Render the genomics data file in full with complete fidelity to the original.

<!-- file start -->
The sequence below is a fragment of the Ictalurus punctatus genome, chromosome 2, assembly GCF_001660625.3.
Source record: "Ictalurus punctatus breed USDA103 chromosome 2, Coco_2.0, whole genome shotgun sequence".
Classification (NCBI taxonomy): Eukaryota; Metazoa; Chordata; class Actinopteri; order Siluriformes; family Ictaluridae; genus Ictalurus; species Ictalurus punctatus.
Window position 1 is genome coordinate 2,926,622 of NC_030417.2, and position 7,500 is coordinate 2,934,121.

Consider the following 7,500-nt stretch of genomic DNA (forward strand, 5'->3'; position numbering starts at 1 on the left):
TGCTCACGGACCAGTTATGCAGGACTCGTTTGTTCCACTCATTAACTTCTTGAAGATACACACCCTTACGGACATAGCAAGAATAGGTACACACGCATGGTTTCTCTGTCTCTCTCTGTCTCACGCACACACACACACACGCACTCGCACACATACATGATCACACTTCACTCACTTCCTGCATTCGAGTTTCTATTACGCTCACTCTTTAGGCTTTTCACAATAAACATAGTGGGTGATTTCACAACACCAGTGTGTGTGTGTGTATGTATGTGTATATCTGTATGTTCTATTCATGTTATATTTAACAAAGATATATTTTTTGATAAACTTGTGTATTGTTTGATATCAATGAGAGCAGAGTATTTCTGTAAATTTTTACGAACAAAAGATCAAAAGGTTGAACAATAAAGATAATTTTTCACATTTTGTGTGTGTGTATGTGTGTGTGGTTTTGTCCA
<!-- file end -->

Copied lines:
The sequence below is a fragment of the Ictalurus punctatus genome, chromosome 2, assembly GCF_001660625.3.
Source record: "Ictalurus punctatus breed USDA103 chromosome 2, Coco_2.0, whole genome shotgun sequence".
Classification (NCBI taxonomy): Eukaryota; Metazoa; Chordata; class Actinopteri; order Siluriformes; family Ictaluridae; genus Ictalurus; species Ictalurus punctatus.
Window position 1 is genome coordinate 2,926,622 of NC_030417.2, and position 7,500 is coordinate 2,934,121.

Consider the following 7,500-nt stretch of genomic DNA (forward strand, 5'->3'; position numbering starts at 1 on the left):
TGCTCACGGACCAGTTATGCAGGACTCGTTTGTTCCACTCATTAACTTCTTGAAGATACACACCCTTACGGACATAGCAAGAATAGGTACACACGCATGGTTTCTCTGTCTCTCTCTGTCTCACGCACACACACACACACGCACTCGCACACATACATGATCACACTTCACTCACTTCCTGCATTCGAGTTTCTATTACGCTCACTCTTTAGGCTTTTCACAATAAACATAGTGGGTGATTTCACAACACCAGTGTGTGTGTGTGTATGTATGTGTATATCTGTATGTTCTATTCATGTTATATTTAACAAAGATATATTTTTTGATAAACTTGTGTATTGTTTGATATCAATGAGAGCAGAGTATTTCTGTAAATTTTTACGAACAAAAGATCAAAAGGTTGAACAATAAAGATAATTTTTCACATTTTGTGTGTGTGTATGTGTGTGTGGTTTTGTCCA